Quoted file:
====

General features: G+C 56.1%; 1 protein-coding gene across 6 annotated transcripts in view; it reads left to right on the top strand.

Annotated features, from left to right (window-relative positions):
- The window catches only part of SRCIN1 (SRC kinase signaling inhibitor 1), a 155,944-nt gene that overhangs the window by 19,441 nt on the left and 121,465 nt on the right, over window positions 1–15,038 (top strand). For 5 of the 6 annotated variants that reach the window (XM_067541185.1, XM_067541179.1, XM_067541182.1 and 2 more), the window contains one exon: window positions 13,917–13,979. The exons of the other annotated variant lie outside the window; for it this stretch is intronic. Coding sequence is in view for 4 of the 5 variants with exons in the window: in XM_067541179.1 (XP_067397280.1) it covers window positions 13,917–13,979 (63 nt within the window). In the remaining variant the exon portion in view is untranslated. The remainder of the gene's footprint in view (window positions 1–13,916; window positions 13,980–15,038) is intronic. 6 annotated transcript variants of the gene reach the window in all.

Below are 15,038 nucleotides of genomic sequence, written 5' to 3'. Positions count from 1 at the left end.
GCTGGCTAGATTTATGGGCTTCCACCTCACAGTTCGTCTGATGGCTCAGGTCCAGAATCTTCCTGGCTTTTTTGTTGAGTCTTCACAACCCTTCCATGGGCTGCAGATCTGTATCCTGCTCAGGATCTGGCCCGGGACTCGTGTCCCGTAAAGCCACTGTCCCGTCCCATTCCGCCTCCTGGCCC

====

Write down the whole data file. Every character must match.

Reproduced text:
General features: G+C 56.1%; 1 protein-coding gene across 6 annotated transcripts in view; it reads left to right on the top strand.

Annotated features, from left to right (window-relative positions):
- The window catches only part of SRCIN1 (SRC kinase signaling inhibitor 1), a 155,944-nt gene that overhangs the window by 19,441 nt on the left and 121,465 nt on the right, over window positions 1–15,038 (top strand). For 5 of the 6 annotated variants that reach the window (XM_067541185.1, XM_067541179.1, XM_067541182.1 and 2 more), the window contains one exon: window positions 13,917–13,979. The exons of the other annotated variant lie outside the window; for it this stretch is intronic. Coding sequence is in view for 4 of the 5 variants with exons in the window: in XM_067541179.1 (XP_067397280.1) it covers window positions 13,917–13,979 (63 nt within the window). In the remaining variant the exon portion in view is untranslated. The remainder of the gene's footprint in view (window positions 1–13,916; window positions 13,980–15,038) is intronic. 6 annotated transcript variants of the gene reach the window in all.

Below are 15,038 nucleotides of genomic sequence, written 5' to 3'. Positions count from 1 at the left end.
GCTGGCTAGATTTATGGGCTTCCACCTCACAGTTCGTCTGATGGCTCAGGTCCAGAATCTTCCTGGCTTTTTTGTTGAGTCTTCACAACCCTTCCATGGGCTGCAGATCTGTATCCTGCTCAGGATCTGGCCCGGGACTCGTGTCCCGTAAAGCCACTGTCCCGTCCCATTCCGCCTCCTGGCCC